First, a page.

The $4 million pilot program will provide participants $375 per month per displaced person they house.

To help ease the deep anxiety and uncertainty felt by thousands of Lahaina fire survivors, Maui Mayor Richard Bissen announced a new program on Tuesday aimed at encouraging Hawaii residents to open their doors to house those currently staying in hotel rooms or Airbnbs.

Those who do so can receive $375 a month per survivor that they house, or up to $1,500 if they take in multiple people.

The $4 million pilot program will be in effect for six months but may be extended. It’s a partnership among Maui County, the American Red Cross, Council for Native Hawaiian Advancement and Hawaii Community Foundation.  

Maui Mayor Richard Bissen held a press conference Tuesday to announce a new program that will assist families who house people displaced by the Aug. 8 fires. (David Croxford/Civil Beat/2023)

“The idea here is to create or foster the aloha spirit and camaraderie that’s already existing in the community. I think the No. 1 thing it does is it keeps people with family and friends, people they are familiar with in most cases,” Bissen said at a morning press conference at his office.

Some 7,000 people are continuing to shelter in hotel rooms or Airbnbs. Of those, some 190 households do not currently meet criteria for staying in the hotel rooms but are being granted extra time to complete their paperwork, said Dave Gutierrez, an American Red Cross disaster official.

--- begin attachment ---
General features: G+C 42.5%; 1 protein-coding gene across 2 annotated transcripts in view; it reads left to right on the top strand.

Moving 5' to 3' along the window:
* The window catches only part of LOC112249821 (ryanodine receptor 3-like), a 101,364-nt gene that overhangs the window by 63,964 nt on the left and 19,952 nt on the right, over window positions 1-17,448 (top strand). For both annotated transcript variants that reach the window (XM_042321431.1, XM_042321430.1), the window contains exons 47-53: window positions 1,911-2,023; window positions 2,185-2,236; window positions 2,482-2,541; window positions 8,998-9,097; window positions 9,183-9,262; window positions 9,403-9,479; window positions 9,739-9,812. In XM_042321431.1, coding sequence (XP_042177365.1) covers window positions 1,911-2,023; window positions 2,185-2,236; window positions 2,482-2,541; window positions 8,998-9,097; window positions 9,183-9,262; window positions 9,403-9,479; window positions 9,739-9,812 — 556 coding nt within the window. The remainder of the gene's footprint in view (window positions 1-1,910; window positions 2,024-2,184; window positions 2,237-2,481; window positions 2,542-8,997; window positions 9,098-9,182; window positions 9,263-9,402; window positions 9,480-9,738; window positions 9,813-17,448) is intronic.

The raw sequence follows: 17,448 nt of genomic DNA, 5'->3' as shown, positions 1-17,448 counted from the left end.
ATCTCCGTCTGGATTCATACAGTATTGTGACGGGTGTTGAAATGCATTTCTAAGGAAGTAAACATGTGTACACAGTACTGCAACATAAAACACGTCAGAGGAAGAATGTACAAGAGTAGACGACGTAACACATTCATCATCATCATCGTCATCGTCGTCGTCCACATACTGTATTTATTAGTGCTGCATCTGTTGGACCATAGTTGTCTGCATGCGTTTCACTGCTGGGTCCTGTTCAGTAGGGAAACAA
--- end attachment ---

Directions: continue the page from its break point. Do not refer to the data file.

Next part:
Dave Gutierrez is an official with the American Red Cross who is assisting fire victims on Maui. (David Croxford/Civil Beat/2023)

Bissen said many people are asking how can they help fire survivors besides volunteering or donating money or goods.

“One way to help is by opening their homes to people who may need to move out of the hotels,” he said.

Anyone who lives in Hawaii who has a home to share can apply to be a host family provided they meet certain eligibility criteria, including passing a housing inspection and complying with monthly assessments.

Kuhio Lewis, chief executive of the Council for Native Hawaiian Advancement, said an online portal is ready to accept applications or interested people can stop by CHNA’s Kakoo Maui Resource Hub at the Maui Mall in Kahului to fill out applications.

Council for Native Hawaiian Advancement Chief Executive Kuhio Lewis spoke at a news conference about a new host family housing program aimed at assisting fire victims currently staying in hotel rooms or Airbnbs. (David Croxford/Civil Beat/2023)

It’s unclear which agency is paying what amount to meet the $4 million budget but Lewis said the funding commitment is firm and will be met.

Given Maui’s tight and expensive housing market, the program’s goal is to help host families offset some costs of housing fire victims and to assist those needing a place to stay to find one. The money can be used for rent or mortgage payments, utilities, groceries, household improvements and other necessities, according to a news release.

“We know that having guests and being guests is not always easy. There are inconveniences and sacrifices that people need to make but we know that when friends and family rally around us, it can make the hurt a little better and it can make the healing more of a reality,” said Sheila Sarhangi, Hawaii Community Foundation spokeswoman.

Civil Beat’s coverage of Maui County is supported in part by grants from the Nuestro Futuro Foundation.

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